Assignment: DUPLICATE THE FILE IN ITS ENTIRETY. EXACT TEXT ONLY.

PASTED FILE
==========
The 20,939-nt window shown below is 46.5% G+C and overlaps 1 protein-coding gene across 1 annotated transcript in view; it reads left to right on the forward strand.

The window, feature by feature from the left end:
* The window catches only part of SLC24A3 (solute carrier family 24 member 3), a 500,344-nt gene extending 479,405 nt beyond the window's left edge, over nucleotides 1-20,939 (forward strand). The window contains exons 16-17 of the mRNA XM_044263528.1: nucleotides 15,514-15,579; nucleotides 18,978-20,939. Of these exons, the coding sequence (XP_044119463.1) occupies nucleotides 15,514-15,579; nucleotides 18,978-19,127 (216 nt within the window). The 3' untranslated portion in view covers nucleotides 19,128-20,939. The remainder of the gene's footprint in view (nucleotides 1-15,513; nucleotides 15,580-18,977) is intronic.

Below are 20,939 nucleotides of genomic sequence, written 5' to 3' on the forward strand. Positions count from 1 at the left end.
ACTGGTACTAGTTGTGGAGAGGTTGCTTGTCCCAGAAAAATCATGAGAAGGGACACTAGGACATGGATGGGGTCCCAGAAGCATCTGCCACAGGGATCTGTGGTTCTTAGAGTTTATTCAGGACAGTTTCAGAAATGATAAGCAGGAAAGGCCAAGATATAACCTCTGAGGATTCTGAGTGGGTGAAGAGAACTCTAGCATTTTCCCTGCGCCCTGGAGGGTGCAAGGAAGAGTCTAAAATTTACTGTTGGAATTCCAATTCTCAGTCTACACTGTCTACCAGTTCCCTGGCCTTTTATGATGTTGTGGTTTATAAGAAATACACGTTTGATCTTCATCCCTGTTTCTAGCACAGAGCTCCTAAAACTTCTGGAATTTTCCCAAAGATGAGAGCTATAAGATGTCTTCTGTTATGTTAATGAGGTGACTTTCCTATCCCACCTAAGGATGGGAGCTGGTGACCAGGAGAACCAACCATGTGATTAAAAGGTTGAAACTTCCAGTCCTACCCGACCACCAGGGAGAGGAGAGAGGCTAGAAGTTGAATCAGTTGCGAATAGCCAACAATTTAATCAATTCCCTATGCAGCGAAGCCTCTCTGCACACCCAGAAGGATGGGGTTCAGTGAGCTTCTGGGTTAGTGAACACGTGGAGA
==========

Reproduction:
The 20,939-nt window shown below is 46.5% G+C and overlaps 1 protein-coding gene across 1 annotated transcript in view; it reads left to right on the forward strand.

The window, feature by feature from the left end:
* The window catches only part of SLC24A3 (solute carrier family 24 member 3), a 500,344-nt gene extending 479,405 nt beyond the window's left edge, over nucleotides 1-20,939 (forward strand). The window contains exons 16-17 of the mRNA XM_044263528.1: nucleotides 15,514-15,579; nucleotides 18,978-20,939. Of these exons, the coding sequence (XP_044119463.1) occupies nucleotides 15,514-15,579; nucleotides 18,978-19,127 (216 nt within the window). The 3' untranslated portion in view covers nucleotides 19,128-20,939. The remainder of the gene's footprint in view (nucleotides 1-15,513; nucleotides 15,580-18,977) is intronic.

Below are 20,939 nucleotides of genomic sequence, written 5' to 3' on the forward strand. Positions count from 1 at the left end.
ACTGGTACTAGTTGTGGAGAGGTTGCTTGTCCCAGAAAAATCATGAGAAGGGACACTAGGACATGGATGGGGTCCCAGAAGCATCTGCCACAGGGATCTGTGGTTCTTAGAGTTTATTCAGGACAGTTTCAGAAATGATAAGCAGGAAAGGCCAAGATATAACCTCTGAGGATTCTGAGTGGGTGAAGAGAACTCTAGCATTTTCCCTGCGCCCTGGAGGGTGCAAGGAAGAGTCTAAAATTTACTGTTGGAATTCCAATTCTCAGTCTACACTGTCTACCAGTTCCCTGGCCTTTTATGATGTTGTGGTTTATAAGAAATACACGTTTGATCTTCATCCCTGTTTCTAGCACAGAGCTCCTAAAACTTCTGGAATTTTCCCAAAGATGAGAGCTATAAGATGTCTTCTGTTATGTTAATGAGGTGACTTTCCTATCCCACCTAAGGATGGGAGCTGGTGACCAGGAGAACCAACCATGTGATTAAAAGGTTGAAACTTCCAGTCCTACCCGACCACCAGGGAGAGGAGAGAGGCTAGAAGTTGAATCAGTTGCGAATAGCCAACAATTTAATCAATTCCCTATGCAGCGAAGCCTCTCTGCACACCCAGAAGGATGGGGTTCAGTGAGCTTCTGGGTTAGTGAACACGTGGAGA